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Tiger's Automator

© December 2005 Tony Lawrence

Automator is Mac OS X Tiger's drag and drop programming thingy. I've never been a fan of such tools - they are almost always billed as "No Programming Necessary", which of course is nonsense. Any time you are telling a computer what to do, you are programming. Tell it something stupid, and you get stupid results. You need to have some intelligence to get what you want - drag and drop doesn't change that a bit.

"You don't have to write any code", they say.

Right. Except that you do.

Whether you are typing words or selecting "Actions" from pull-down menus, you are still writing code. Automator has no "if-then" capability, but it doesn't matter: you are writing code. If you write dumb code (like deleting something before you copy it somewhere else), you'll get dumb results. It also lacks any test and branch capability, but the return value of external scripts can stop it dead in its tracks, so that's control over execution, which means you have to think about what happens if a script does fail.. that's programming.

All silly tools like this offer is a protective cocoon that insulates you from typing words. It doesn't make your brain unnecessary, and it won't prevent stupidity any more than any compiler/interpreter does already. In fact, when things go wrong, this type of programming is even more confusing and less helpful than those awful "languages" that involve typing horrible words into a file!

Can you tell I'm not a big fan of Automator?

Without any if-then or loop capability, Automator could be more properly classified as a low level batch language. However, it does have the ability to call Applescript or shell scripts, and the results can be fed right back into the Automator stream for display or to be passed to another program or built in Automator action.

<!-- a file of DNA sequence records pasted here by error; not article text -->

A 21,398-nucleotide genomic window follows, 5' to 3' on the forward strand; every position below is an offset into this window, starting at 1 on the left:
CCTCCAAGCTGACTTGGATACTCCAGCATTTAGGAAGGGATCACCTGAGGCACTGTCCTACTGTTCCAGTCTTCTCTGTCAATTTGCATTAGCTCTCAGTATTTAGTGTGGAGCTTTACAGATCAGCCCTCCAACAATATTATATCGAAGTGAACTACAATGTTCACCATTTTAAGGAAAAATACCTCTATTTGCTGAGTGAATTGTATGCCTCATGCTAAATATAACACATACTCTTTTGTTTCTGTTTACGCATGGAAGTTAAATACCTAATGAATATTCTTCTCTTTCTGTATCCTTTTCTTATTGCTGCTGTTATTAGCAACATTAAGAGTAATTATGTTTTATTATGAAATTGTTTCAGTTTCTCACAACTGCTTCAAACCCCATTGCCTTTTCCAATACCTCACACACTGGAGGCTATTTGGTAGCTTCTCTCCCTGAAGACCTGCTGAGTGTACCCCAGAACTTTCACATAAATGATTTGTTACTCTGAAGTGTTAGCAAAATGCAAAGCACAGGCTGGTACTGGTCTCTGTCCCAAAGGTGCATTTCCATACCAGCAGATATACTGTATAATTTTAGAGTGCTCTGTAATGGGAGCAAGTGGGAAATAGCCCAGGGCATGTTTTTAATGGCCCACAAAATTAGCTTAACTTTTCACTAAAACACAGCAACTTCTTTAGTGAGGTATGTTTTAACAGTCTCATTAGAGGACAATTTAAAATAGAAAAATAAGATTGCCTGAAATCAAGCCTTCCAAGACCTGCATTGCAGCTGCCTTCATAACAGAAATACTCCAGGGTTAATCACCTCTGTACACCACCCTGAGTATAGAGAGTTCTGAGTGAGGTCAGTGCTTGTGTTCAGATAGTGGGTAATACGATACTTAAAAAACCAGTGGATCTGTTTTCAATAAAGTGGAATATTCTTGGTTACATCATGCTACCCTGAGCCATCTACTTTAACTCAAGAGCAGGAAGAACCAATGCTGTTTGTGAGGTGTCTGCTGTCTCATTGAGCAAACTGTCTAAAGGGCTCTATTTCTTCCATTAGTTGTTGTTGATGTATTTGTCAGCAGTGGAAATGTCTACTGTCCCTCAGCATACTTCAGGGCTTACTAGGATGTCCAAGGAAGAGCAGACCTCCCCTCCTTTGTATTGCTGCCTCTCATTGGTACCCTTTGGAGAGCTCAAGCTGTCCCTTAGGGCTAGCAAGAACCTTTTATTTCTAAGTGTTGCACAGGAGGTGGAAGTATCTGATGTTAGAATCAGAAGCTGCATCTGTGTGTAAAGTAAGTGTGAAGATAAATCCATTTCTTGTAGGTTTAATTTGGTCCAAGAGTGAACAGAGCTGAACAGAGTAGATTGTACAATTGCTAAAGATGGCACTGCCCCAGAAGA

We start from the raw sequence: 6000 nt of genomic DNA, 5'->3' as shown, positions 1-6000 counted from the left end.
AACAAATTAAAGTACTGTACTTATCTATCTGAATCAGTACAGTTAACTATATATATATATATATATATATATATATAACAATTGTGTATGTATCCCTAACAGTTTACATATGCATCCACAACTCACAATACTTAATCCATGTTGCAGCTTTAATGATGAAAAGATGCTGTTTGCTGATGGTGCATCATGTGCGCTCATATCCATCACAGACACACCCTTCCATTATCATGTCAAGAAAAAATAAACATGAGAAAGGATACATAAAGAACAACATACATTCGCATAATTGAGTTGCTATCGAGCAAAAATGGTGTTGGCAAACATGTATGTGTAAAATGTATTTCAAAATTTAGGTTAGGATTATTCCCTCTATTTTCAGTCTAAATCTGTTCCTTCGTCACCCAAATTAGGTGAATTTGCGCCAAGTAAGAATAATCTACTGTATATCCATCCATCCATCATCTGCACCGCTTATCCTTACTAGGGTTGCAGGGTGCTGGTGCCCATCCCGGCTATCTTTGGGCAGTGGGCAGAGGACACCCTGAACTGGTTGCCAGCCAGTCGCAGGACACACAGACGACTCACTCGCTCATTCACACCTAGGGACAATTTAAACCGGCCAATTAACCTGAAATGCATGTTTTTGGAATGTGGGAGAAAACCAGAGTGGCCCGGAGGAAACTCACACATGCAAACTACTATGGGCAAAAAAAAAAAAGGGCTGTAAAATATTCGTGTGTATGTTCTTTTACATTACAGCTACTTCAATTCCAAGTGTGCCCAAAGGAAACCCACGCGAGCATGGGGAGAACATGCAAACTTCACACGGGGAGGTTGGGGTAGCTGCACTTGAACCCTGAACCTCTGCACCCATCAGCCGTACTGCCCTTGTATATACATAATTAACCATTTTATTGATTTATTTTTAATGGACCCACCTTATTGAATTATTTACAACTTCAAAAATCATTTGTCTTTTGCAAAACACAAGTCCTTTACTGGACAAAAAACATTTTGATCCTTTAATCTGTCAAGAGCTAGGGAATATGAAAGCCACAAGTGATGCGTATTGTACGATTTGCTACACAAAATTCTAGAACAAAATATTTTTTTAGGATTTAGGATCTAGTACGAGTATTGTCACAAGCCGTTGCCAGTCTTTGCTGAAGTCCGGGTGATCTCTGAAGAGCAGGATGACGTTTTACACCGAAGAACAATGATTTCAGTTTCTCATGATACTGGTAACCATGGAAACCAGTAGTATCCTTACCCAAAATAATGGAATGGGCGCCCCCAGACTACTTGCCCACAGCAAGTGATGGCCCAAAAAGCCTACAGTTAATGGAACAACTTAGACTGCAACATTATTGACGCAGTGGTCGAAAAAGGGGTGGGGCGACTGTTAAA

As an example of that, here's a fairly useless Automator program:

view of Automator program

The first part of this just presents a dialog box that lets us select a server. It's meaningless in this context; normally you'd follow that with some more useful action like "Get Specified URL's" (which would open Safari) or "Get Link URLs from Webpages". We want to pass the selected URL to a shell script. Unfortunately. Automator is quite fussy about these things: "Ask for Servers" outputs a "URL" type and shell scripts read "Text". You'd expect an automatic conversion, but Automator just hangs if you try to do that. I bet that will be fixed later, but for now, I put a "Copy to Clipboard" in between these two, which effectively converts URL's to Text. In case you didn't notice, that required thinking and doing more than Automator could do by itself: i.e., more programming.

The script we call doesn't do much:

  while ($g=shift @ARGV) {
    print "-- $g";
  exit 0;

The output of that comes back to "View Results". As I said, rather pointless, but of course our program could output different text based on its own decisions. It also has the ability to stop Automator as noted above: if that "exit 0" were instead an "exit 1", Automator would not continue to the "View Results" step, thus giving us a little more control. Not much, though.

I think Automator could be a nice GUI front end for some simple shell scripts. Obviously you can't get too complex.. but it might be good for some interactions. I'd probably rather use something like Platypus or iHook which would give me more control than Automator is able to provide.

All the hype about this prior to Tiger's release has come to very little. You might have thought that Apple expected a flood of Automator applications to follow, but it hasn't happened and isn't likely to. Automator is just too weak; a better name for it might be SemiAutomator.

That hasn't stopped at least two books from being published:

Got something to add? Send me email.

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-> Tiger's Automator

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Digital Sharing Crash Course

Take control of Apple TV, Second Edition

Take Control of High Sierra

Take Control of Parallels Desktop 12

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